He said this life emphasis starts with “a personal transformation,” and he implored the crowd to seek the Word and pursue “an attitude of obedience.”
Lopez concluded the first general session by referencing Isaiah 6:8 which asks “Who shall we send?” and elicits the response, “Here I am. Send me.”
Revisiting this passage with the Baptist Message, Lopez said too often readers think “international missions” when reading this text. But he said it actually reflects the Great Commission’s charge that “as we go” we are to evangelize, baptize and disciple (Mathew 28:18-20). Furthermore, he said, “Acts 1:8 shows the correct order of priority in missions: Our home, our Jerusalem, then expanding outward as God sends us.”
During the second general session, Lopez focused on the Book of Acts to reveal the secrets for church growth.
In particular, Lopez cited Acts 2:47 and the phrase “finding favor with all the people.”
He said it is critical for the church to know the needs of the community and to meet those needs in order to “find favor” in sharing the Gospel.
“I don’t mean ‘social work,'” Lopez explained to the Baptist Message, afterward. “I’m talking about a dual track – physical and spiritual ministry — where we become carriers of the Gospel in practical ways.”
Carlos Schmidt, Louisiana Baptists’ Hispanic church planting strategist and organizer of the program, told the Baptist Message he was pleased with the turnout and the response, and that he was particularly happy with the participation in the breakout sessions.
He described these as “four skill-building workshops” developed to impart practical knowledge and to share resources which directly apply to soul-winning:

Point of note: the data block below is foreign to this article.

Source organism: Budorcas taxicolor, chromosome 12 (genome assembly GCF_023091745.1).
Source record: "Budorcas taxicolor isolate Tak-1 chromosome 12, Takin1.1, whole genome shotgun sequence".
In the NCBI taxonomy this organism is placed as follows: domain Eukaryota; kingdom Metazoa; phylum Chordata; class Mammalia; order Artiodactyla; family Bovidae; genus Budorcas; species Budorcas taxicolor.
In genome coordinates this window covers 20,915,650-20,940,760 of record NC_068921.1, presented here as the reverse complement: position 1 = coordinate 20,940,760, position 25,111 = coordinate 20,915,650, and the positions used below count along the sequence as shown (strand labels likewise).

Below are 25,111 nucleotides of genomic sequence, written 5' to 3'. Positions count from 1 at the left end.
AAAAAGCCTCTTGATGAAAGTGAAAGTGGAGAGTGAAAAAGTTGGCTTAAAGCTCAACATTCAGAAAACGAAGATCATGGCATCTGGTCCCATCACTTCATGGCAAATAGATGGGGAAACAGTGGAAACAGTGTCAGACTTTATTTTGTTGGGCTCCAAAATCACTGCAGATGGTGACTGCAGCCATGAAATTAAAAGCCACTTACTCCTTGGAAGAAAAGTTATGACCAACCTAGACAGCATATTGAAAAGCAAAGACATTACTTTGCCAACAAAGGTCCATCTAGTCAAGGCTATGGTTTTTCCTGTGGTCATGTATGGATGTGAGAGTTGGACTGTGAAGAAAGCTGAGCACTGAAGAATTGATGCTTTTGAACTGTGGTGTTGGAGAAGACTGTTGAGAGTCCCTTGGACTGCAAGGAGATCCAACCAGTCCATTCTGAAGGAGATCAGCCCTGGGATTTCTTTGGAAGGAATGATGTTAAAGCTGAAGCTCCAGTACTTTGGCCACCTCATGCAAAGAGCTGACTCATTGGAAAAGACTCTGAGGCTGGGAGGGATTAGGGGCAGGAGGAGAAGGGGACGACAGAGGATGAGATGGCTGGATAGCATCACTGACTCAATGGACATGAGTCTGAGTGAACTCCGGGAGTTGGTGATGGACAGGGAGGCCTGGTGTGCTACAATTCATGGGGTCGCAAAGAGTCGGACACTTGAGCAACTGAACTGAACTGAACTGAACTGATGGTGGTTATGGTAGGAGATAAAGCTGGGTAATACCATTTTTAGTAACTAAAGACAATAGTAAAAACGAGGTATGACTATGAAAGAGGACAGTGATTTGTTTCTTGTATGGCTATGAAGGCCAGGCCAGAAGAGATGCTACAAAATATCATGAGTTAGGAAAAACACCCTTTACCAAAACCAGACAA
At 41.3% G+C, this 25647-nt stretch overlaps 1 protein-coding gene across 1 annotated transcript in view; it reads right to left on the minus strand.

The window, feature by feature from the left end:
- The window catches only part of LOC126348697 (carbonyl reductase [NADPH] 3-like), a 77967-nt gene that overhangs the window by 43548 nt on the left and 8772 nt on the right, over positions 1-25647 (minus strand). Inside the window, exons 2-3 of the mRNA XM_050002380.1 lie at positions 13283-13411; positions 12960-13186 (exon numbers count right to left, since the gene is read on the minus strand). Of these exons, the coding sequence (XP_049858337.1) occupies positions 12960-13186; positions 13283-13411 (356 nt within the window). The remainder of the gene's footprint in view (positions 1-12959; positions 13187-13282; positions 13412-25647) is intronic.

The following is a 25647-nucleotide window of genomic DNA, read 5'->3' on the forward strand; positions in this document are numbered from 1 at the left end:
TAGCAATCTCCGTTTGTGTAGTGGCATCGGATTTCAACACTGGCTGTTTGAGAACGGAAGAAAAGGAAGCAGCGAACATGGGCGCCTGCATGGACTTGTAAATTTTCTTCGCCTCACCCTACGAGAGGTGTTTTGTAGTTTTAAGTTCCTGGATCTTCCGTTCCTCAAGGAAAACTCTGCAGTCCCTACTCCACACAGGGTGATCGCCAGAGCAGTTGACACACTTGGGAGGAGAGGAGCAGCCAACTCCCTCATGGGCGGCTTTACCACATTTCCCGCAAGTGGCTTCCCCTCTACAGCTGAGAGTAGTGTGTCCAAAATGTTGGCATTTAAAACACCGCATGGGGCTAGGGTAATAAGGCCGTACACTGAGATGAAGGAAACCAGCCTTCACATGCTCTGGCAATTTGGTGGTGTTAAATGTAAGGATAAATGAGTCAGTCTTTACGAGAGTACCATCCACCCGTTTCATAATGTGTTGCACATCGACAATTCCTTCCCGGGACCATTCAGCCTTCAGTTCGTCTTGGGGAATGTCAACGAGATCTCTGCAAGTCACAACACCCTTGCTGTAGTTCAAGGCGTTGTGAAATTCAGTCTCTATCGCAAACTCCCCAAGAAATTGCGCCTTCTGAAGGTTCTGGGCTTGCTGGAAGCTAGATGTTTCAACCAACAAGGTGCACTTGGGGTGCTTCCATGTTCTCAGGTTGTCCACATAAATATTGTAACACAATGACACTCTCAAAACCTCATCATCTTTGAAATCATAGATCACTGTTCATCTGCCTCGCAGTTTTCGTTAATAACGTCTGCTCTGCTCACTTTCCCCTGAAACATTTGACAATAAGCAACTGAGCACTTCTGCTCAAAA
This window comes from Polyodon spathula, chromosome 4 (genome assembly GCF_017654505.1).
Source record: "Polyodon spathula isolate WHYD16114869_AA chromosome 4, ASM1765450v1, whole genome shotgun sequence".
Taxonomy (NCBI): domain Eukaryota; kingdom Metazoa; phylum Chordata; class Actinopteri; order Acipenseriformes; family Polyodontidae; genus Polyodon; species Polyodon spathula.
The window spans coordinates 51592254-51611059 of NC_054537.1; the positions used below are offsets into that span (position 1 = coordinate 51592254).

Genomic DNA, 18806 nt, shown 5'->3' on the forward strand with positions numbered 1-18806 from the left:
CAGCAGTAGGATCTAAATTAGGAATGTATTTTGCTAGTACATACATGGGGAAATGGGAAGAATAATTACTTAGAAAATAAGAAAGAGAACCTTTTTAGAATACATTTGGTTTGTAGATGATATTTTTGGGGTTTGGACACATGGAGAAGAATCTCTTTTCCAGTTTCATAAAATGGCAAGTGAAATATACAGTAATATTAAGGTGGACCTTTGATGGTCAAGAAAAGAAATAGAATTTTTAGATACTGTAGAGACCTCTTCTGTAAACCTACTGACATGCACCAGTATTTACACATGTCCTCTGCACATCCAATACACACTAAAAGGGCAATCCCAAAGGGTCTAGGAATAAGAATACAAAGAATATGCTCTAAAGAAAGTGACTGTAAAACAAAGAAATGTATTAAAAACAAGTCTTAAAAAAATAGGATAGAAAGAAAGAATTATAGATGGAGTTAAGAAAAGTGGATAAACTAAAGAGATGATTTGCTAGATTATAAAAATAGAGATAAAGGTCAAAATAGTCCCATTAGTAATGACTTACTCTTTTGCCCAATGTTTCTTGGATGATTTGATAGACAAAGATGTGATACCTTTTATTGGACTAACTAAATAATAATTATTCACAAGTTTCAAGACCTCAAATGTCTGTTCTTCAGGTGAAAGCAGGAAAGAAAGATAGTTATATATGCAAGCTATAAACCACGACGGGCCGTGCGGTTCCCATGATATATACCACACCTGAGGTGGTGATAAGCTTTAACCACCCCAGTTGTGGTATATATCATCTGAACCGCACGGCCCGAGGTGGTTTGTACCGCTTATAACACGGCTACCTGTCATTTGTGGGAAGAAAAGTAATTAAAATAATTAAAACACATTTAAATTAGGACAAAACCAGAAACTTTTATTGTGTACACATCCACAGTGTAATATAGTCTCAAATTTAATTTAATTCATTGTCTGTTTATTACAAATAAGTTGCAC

— A Southern Baptist missionary who is assigned to Portugal used three overlapping circles to represent evangelism, making the point that every believer should be able to tell three stories as an evangelism approach: the story of a broken world; a personal story of salvation; and, God’s story of love for the world.
— Guillermo Mangieri, Hispanic campus pastor for Istrouma Baptist Church in Baton Rouge, highlighted the importance of telling a story in sermons, emphasizing how Jesus used parables, or narratives, that people could remember in order to convey his teachings. He featured the use of the stories from “Creation to Christ” for effective evangelism.
— Juan Puente, Spanish pastor with Summer Grove Baptist Church in Shreveport and dean of Hispanic Studies at Louisiana Baptist University, also in that city, led a seminar in “Can we talk?” on how to engage the lost in a conversation that leads to sharing the Gospel.
— Lopez led a workshop on how to develop an intentional strategy for evangelism.
Schmidt said possibly the best part of the conference was the opportunity to introduce these Louisiana Baptist pastors to the Harvest initiative – a two-year effort to “pray for every home and share the Gospel with every person in Louisiana.”
By the end of the conference, 10 pastors had committed to participate with their congregations in the Harvest initiative, he said.
“We passed along important strategies and practical skills for evangelism,” Schmidt said, “and we made the case they should use these soul-winning tools as part of our joint effort as Louisiana Baptists to win the state for Christ!”?
This article appeared in the Baptist Message (baptistmessage.com), newsjournal of the Louisiana Baptist Convention. Will Hall is editor of the Baptist Message.
EDITOR’S NOTE: From the States, published each Tuesday by Baptist Press, relays news and feature stories from state Baptist papers and other publications on initiatives by Baptist churches, associations and state conventions in evangelism, church planting and Great Commission outreach, including partnership missions. Reports about churches, associations and state conventions responding to the International Mission Board’s call to embrace the world’s unengaged, unreached people groups also are included in From the States, along with reports about church, associational and state convention initiatives in conjunction with the North American Mission Board’s call to Southern Baptist churches to broaden their efforts in starting new churches and satellite campuses. The items appear in Baptist Press as originally published.